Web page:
The Batch Management server hosts a process model, material details, and recipe information. It coordinates concurrent batch execution across networked equipment and facilitates operator interaction.
It manages batch execution either by connecting directly to a control system or via System Platform integration.
Multiple servers can share a single batch history database. InBatch facilitates the deployment of solution architectures to meet the needs of critical batch applications and high availability.
Batch Management offers a unique process capability model, which goes beyond ISA-88 by including connections to the equipment model and managing transfer phases.
This eases process modelling and enhances batch management capabilities.
It enables the batch engine to manage flexible product paths, allowing simultaneous multi-product and multi-stream batch execution on shared equipment while documenting all material flows with detailed material traceability records.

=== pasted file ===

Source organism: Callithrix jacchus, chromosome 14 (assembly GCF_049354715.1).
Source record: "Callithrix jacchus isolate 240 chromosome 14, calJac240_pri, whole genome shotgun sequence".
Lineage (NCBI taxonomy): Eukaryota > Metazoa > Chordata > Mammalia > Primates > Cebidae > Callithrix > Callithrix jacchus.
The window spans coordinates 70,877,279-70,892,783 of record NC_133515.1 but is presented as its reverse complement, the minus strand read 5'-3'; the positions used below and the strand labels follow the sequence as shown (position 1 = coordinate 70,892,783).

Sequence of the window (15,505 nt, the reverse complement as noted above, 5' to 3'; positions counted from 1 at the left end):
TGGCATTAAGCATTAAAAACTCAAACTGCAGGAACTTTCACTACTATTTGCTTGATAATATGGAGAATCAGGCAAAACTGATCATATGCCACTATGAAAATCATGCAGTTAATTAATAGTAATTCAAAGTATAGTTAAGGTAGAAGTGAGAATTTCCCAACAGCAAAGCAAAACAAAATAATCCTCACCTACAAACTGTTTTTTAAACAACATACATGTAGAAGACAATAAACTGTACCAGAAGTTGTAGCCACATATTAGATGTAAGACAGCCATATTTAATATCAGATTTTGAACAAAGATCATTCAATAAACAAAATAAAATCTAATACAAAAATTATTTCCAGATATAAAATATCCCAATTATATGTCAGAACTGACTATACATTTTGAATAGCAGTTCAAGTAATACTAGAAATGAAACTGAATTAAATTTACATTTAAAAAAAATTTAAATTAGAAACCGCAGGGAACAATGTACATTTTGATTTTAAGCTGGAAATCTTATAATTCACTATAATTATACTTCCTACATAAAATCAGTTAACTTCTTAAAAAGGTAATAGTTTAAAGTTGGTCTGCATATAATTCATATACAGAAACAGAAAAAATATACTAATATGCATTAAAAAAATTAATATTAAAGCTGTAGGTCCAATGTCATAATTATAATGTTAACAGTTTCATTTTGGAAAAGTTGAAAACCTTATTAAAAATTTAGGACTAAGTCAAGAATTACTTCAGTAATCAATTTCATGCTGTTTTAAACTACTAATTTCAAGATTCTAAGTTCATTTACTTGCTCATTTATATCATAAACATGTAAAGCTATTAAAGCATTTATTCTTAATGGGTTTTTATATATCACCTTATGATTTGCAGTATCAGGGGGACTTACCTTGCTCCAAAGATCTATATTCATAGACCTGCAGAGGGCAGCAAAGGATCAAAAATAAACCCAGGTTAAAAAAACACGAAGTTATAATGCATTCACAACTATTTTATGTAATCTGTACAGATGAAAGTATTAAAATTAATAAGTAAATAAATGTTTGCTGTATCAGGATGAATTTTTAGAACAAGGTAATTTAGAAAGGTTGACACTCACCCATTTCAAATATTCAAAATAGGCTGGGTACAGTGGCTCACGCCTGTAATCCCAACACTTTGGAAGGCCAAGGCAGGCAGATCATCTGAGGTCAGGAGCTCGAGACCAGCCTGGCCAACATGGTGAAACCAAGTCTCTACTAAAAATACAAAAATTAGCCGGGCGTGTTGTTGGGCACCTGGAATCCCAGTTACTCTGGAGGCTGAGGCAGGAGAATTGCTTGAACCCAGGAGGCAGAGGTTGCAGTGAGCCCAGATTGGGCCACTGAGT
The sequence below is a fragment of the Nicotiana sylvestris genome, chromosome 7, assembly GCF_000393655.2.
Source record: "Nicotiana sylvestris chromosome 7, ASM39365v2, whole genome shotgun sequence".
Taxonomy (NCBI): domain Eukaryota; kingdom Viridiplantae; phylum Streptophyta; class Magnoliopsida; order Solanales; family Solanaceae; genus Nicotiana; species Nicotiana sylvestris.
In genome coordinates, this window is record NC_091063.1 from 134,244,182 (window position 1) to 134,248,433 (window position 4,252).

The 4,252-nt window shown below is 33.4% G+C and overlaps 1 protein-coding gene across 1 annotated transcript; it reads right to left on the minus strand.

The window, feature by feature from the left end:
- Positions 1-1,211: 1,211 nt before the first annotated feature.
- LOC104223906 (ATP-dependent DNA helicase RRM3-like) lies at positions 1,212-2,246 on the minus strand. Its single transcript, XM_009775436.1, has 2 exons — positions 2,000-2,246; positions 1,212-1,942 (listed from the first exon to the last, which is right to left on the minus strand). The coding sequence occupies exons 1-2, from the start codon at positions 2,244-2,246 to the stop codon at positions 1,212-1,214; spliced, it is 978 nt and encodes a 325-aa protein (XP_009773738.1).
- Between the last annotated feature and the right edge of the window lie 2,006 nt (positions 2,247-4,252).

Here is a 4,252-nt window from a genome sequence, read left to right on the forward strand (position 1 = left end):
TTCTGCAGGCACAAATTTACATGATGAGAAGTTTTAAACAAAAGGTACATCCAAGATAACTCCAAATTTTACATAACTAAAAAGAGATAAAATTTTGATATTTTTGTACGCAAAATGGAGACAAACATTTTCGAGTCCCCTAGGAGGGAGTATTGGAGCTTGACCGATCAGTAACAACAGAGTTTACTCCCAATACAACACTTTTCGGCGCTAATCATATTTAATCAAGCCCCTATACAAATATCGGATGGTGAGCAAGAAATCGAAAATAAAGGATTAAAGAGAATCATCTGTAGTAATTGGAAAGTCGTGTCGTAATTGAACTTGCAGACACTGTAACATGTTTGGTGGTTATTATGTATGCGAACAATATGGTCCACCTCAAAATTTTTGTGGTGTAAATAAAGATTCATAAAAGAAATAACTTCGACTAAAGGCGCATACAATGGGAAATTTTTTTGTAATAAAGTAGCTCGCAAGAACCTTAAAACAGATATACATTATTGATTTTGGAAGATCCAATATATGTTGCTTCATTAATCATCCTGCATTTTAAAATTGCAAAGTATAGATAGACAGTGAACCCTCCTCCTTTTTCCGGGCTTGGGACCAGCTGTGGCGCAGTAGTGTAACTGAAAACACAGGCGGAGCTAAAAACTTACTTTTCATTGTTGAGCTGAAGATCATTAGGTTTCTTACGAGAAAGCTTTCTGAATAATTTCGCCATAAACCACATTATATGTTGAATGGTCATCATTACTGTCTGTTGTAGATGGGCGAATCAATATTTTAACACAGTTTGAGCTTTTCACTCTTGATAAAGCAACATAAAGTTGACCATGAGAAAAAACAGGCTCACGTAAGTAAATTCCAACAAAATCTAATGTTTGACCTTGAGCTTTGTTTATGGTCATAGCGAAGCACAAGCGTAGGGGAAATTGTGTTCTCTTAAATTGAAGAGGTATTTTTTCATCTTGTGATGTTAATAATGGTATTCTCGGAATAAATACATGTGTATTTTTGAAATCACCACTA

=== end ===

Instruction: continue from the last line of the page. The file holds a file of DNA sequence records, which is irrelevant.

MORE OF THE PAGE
Control system neutral
Our control system neutral batch management software offers connectivity for real-time communication to any control system or plant floor device through our device integration servers. It will, however, deliver maximum potential and extensibility when used with System Platform.
The batch management software provides object templates for units, connections, segments, and phases.
There is also a model import utility that automatically builds and synchronises the InBatch process model with the System Platform plant model, making batch execution information directly available to Historian, MES, Workflow Management, and other applications.
Comprehensive capabilities facilitate the design and implementation of Batch Management systems, applications and solutions that comply with regulations such as FDA 21 CFR Part 11 and Eudralex Vol.4 Annex 11.
Enforcing batch sequencing and “done-by” and “check-by” security adds an electronic signature in the batch record.
Built-in security and material management capabilities (including material consumption, movements, and inventory levels) contribute to a detailed Electronic Batch Record (EBR) that complies with regulatory requirements of computer systems used in manufacturing.